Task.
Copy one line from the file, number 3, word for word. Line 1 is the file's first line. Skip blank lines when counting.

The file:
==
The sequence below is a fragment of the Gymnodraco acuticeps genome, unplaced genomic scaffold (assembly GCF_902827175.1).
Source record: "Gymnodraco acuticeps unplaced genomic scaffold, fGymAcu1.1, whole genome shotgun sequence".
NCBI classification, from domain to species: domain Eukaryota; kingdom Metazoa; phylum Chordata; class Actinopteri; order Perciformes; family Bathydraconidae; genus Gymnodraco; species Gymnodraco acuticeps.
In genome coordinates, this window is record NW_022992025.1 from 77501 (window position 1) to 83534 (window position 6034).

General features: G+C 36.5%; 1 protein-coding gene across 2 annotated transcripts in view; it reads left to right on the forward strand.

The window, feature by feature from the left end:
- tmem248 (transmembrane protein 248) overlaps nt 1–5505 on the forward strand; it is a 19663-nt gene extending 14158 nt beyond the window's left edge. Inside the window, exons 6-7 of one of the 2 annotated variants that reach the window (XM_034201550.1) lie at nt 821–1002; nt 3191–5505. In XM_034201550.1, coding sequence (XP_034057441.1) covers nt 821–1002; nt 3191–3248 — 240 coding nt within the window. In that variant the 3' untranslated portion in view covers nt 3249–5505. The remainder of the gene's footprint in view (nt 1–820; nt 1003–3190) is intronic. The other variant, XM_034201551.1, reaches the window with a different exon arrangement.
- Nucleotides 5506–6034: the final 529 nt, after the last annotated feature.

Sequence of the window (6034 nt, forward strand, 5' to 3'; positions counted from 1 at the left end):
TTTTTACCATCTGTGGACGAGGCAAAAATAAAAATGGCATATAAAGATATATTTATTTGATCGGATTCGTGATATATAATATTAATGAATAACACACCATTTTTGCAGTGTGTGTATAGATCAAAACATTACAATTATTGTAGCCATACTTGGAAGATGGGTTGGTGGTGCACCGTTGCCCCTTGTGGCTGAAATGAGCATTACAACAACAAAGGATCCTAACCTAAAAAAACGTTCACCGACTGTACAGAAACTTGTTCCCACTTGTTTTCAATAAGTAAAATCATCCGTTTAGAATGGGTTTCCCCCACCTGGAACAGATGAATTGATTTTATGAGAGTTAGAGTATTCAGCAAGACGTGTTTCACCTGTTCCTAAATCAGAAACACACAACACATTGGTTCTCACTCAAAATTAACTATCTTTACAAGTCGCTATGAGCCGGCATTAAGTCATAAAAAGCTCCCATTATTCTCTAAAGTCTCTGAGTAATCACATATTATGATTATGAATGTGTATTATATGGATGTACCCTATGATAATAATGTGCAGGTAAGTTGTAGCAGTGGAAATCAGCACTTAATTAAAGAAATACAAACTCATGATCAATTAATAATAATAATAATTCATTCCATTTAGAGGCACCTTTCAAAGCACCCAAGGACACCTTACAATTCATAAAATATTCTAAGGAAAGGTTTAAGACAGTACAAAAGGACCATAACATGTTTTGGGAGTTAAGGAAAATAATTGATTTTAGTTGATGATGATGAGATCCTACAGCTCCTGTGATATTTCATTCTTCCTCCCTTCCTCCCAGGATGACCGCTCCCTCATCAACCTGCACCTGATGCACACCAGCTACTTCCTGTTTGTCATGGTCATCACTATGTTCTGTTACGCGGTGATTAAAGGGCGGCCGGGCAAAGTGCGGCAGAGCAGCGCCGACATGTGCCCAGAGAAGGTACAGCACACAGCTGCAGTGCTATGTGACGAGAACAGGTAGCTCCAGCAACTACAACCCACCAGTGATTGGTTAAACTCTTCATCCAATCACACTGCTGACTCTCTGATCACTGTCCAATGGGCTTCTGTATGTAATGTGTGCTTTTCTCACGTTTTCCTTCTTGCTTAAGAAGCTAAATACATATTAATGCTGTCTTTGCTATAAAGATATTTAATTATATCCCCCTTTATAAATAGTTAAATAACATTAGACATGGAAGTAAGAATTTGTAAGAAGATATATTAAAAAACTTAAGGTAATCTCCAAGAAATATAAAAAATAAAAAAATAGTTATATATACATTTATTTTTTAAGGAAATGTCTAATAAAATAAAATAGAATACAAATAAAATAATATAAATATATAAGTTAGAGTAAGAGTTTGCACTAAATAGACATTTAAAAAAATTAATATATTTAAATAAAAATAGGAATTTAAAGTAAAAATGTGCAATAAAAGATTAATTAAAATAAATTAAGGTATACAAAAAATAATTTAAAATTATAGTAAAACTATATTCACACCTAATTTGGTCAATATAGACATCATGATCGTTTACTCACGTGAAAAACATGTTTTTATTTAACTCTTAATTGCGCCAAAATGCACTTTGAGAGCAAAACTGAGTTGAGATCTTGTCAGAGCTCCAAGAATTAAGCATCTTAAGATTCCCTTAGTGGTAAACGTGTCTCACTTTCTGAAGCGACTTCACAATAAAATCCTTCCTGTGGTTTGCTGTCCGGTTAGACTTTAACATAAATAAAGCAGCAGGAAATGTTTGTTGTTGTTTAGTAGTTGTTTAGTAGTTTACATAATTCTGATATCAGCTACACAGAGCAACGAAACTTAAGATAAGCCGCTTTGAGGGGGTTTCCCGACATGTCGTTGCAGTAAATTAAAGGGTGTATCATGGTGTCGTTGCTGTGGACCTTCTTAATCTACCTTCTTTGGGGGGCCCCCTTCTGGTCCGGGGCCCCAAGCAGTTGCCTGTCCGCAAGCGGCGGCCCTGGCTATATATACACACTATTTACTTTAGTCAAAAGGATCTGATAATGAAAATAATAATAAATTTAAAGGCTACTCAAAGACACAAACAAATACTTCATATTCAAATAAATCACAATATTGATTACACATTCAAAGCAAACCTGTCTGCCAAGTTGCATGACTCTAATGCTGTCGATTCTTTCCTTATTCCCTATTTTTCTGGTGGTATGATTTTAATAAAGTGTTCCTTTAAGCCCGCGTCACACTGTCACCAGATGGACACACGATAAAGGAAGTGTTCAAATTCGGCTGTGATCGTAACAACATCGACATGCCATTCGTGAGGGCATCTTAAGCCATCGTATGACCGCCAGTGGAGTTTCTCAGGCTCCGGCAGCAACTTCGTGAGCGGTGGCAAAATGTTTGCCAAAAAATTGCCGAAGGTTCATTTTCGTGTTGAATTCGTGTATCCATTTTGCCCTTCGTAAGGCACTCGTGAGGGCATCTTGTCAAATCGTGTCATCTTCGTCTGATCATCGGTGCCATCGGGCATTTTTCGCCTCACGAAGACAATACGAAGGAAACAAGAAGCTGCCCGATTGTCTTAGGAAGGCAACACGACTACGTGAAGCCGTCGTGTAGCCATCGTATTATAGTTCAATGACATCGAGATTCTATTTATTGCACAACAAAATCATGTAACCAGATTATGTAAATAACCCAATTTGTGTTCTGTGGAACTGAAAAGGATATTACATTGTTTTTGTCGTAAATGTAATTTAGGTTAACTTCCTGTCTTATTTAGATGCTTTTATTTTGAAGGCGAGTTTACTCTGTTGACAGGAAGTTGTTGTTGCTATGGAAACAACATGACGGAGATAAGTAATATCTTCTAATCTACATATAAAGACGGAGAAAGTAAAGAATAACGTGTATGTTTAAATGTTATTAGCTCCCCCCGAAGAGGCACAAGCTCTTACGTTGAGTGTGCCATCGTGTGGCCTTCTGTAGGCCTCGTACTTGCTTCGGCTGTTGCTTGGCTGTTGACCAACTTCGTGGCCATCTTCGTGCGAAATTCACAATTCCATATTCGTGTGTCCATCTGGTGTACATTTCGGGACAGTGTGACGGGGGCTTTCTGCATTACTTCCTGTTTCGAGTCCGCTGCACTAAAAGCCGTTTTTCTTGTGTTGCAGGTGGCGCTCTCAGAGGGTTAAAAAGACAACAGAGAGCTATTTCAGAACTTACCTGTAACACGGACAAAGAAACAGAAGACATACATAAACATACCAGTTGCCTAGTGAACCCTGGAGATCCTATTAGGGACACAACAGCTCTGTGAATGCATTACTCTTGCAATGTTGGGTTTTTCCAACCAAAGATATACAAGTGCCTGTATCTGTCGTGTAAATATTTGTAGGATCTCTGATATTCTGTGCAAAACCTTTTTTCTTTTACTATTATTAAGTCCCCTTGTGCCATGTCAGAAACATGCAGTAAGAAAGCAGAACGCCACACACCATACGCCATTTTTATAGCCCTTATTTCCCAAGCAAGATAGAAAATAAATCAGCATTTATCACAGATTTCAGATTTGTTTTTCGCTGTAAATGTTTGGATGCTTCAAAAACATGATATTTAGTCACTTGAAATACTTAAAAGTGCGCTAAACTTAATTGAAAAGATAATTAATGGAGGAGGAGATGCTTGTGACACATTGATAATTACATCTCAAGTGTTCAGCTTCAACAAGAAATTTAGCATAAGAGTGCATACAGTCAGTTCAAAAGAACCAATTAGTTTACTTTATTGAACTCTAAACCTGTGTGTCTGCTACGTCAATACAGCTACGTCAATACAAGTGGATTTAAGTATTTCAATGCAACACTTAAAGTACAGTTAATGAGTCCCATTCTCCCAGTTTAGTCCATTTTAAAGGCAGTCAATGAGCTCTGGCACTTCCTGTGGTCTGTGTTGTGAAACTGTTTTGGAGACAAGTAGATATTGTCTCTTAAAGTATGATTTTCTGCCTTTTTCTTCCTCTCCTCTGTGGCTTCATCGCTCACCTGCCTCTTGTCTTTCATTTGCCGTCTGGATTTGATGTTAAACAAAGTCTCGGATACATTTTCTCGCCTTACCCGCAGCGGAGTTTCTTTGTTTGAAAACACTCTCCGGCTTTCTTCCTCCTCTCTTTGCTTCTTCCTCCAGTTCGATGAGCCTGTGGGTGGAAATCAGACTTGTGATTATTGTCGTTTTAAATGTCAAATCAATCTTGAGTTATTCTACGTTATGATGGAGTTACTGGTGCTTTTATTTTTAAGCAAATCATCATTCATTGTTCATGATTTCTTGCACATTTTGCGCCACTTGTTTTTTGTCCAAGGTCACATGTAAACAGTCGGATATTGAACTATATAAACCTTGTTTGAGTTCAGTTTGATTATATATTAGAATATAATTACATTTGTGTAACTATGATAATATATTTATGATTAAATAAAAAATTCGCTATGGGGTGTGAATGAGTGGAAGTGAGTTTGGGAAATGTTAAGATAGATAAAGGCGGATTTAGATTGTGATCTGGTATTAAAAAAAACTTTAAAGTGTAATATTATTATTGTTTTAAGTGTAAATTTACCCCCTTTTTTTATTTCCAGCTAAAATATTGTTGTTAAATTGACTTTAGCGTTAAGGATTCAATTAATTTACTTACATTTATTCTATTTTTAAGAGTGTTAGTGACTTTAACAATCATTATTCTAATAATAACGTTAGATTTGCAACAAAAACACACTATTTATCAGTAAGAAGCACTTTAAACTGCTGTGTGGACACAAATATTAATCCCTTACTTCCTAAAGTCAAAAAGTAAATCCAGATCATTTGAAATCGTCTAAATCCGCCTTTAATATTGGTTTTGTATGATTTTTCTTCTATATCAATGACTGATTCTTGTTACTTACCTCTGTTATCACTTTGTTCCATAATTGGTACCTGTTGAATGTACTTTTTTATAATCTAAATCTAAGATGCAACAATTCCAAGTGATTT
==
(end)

NCBI classification, from domain to species: domain Eukaryota; kingdom Metazoa; phylum Chordata; class Actinopteri; order Perciformes; family Bathydraconidae; genus Gymnodraco; species Gymnodraco acuticeps.